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Smartlook (Heatmap)

This is a heat map generated by Smartlook after a 1000 visits have been logged. The website has served it’s purpose with people clicking on the portfolio button, my blog, and my resume. I repeated the CTA of clicking on my resume below my description upon landing. The most hottest area was my resume of failure followed by my resume (animations probably helped in increasing interactions).


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Smartlook (Recordings)

With Smartlook, I was able to view the behavior of my visitors and how they navigate from one page to another.


Recordings of visit

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Comprehensive behaviour analysis of visitors.

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Conclusions

Looking back at the questions I have set:

  1. Will I be able to demonstrate the capabilities of the student?
  2. Will adding something 'unique' make a mark?
  3. and finally, is my portfolio good enough that people want to talk to me?

The data collected also pointed out the portfolio is decent as it communicates my design process but there were areas of improvement.

"Is my portfolio good enough that people will talk to me?" Yes. I have indeed make heads turned with emails and messages coming in after.

‘Will recruiters hire me?’ - Well, the summer application period is an ongoing process, and a big part of it is waiting ...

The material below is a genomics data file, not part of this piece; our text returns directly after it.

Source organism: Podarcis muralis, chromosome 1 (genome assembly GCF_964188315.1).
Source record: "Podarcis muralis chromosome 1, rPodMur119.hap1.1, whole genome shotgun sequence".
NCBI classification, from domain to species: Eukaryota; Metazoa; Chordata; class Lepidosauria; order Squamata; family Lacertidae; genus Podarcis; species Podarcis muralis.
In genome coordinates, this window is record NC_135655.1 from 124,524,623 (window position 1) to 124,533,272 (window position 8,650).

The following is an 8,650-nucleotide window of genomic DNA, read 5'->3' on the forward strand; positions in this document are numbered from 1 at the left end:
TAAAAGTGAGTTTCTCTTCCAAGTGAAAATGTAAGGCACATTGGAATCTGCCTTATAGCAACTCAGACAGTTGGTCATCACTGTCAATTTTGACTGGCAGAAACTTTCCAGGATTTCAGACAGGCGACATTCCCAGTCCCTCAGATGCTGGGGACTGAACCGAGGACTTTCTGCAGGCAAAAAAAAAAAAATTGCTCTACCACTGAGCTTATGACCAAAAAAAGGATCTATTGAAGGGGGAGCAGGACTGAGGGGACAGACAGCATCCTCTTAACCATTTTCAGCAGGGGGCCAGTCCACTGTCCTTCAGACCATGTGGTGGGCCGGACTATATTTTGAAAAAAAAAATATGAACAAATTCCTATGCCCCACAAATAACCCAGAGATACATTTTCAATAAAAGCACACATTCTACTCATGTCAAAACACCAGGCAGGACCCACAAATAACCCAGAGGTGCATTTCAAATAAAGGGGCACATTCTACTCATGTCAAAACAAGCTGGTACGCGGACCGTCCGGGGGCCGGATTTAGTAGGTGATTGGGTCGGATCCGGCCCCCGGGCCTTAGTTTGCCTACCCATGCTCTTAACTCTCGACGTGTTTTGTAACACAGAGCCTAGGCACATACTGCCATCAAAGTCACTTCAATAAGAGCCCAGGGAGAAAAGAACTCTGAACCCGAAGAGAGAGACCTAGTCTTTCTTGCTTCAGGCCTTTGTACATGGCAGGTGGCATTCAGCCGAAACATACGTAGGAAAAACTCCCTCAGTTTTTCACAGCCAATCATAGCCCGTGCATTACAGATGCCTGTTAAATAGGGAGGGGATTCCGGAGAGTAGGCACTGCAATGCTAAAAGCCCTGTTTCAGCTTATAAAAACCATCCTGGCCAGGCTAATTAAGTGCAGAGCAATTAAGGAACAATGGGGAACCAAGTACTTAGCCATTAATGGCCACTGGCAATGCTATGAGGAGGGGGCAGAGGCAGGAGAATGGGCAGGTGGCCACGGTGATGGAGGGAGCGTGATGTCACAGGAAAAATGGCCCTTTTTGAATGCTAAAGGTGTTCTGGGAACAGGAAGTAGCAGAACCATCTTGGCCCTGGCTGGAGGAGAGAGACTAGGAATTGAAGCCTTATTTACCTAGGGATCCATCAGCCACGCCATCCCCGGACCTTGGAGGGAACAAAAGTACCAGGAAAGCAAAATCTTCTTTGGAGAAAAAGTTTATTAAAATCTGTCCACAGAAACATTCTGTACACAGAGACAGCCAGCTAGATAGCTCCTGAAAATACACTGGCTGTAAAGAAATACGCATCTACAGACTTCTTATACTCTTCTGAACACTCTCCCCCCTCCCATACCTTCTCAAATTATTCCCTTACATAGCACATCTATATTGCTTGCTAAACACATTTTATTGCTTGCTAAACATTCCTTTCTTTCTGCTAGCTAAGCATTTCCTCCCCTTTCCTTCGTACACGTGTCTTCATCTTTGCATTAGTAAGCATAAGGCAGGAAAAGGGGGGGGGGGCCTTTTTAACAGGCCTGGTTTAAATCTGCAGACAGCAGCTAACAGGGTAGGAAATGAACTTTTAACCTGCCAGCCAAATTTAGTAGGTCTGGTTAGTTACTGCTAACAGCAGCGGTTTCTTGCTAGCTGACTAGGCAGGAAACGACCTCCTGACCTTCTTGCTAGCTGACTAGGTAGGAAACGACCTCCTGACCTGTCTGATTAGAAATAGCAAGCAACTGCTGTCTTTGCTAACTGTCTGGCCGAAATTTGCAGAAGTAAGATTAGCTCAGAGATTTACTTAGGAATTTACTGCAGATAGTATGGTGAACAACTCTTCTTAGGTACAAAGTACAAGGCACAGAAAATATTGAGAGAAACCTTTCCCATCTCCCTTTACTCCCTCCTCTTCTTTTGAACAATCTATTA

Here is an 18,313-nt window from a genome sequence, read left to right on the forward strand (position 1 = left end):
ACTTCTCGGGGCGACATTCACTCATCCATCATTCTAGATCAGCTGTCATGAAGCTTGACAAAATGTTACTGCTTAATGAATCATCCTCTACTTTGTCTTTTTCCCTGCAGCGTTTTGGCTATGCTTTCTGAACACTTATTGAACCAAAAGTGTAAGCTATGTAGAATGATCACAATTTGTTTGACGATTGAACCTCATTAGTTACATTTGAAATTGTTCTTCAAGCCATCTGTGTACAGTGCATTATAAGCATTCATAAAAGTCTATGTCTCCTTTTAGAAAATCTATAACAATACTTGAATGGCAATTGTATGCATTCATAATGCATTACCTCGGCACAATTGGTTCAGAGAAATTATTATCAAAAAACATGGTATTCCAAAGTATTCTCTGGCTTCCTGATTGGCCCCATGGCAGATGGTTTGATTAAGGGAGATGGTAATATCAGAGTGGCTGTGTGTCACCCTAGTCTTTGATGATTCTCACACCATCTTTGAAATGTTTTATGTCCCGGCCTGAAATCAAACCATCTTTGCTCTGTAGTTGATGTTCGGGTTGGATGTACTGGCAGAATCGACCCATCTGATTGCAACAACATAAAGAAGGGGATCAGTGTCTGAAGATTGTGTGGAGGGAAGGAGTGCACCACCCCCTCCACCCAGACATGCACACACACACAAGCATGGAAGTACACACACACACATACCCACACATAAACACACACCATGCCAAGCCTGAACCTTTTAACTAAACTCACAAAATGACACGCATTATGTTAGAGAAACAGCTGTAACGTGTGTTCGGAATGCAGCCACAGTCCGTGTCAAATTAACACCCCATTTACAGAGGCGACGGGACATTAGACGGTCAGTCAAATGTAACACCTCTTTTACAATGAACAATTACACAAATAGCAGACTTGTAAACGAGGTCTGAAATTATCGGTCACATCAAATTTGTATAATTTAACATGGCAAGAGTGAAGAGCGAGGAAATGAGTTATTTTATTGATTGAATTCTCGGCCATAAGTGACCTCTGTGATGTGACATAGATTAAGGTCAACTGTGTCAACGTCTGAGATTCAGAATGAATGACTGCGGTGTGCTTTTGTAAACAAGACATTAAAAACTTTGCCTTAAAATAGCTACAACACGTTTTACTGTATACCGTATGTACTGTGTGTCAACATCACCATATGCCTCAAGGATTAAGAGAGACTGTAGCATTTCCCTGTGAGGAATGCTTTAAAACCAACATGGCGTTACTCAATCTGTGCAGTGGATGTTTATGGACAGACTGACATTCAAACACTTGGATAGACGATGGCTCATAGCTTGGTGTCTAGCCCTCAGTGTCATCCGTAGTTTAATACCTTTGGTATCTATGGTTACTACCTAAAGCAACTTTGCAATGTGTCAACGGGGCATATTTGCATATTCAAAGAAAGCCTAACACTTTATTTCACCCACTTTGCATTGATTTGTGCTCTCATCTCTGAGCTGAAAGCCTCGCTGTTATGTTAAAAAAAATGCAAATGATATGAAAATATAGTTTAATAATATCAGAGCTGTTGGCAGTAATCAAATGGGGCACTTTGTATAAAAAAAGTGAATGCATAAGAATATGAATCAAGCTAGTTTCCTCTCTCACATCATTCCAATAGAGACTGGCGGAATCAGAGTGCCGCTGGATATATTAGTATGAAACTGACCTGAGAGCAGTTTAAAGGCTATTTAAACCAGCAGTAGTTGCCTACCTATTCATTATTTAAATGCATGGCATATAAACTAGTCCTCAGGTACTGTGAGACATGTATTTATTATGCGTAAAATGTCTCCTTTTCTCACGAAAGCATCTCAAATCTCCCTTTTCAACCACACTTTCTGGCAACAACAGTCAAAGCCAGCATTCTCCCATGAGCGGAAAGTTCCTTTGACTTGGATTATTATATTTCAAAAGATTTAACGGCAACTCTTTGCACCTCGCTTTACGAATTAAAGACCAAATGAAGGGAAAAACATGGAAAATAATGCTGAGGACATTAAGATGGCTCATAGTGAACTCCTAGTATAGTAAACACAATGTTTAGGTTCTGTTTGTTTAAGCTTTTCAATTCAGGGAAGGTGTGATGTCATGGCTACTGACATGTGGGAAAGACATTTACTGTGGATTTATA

The Resume of Failures was a success with lots of positive feedback saying they liked it a lot! I really appreciate the extremely supportive design community for their help to make this piece possible. (It’s the community that makes learning more accessible from one another.)

Update (April 2018): I was offered an internship at Sea Group as their first design intern in the R&D department.

What could I have done better?

While the data collected was significant for answering the questions that I have set, I lacked qualitative data from actual design recruiters. The approach I took meant I couldn't tell who was reviewing my portfolio. It is logistically challenging to reach out to recruiters, and there is a low chance of someone getting back to me due to a recruiter's busy schedule.

The data collected was mostly quantitative from the nature of testing. I should have conducted A/B testing where visitors will reach different landing pages containing different Call To Actions. Right now, there are 2 main CTAs, so I could tell if the 'Resume of Failure' had a higher Click-Through Rate than 'Resume'.

I would share my portfolio to non-designers as well to get opinions outside the design community.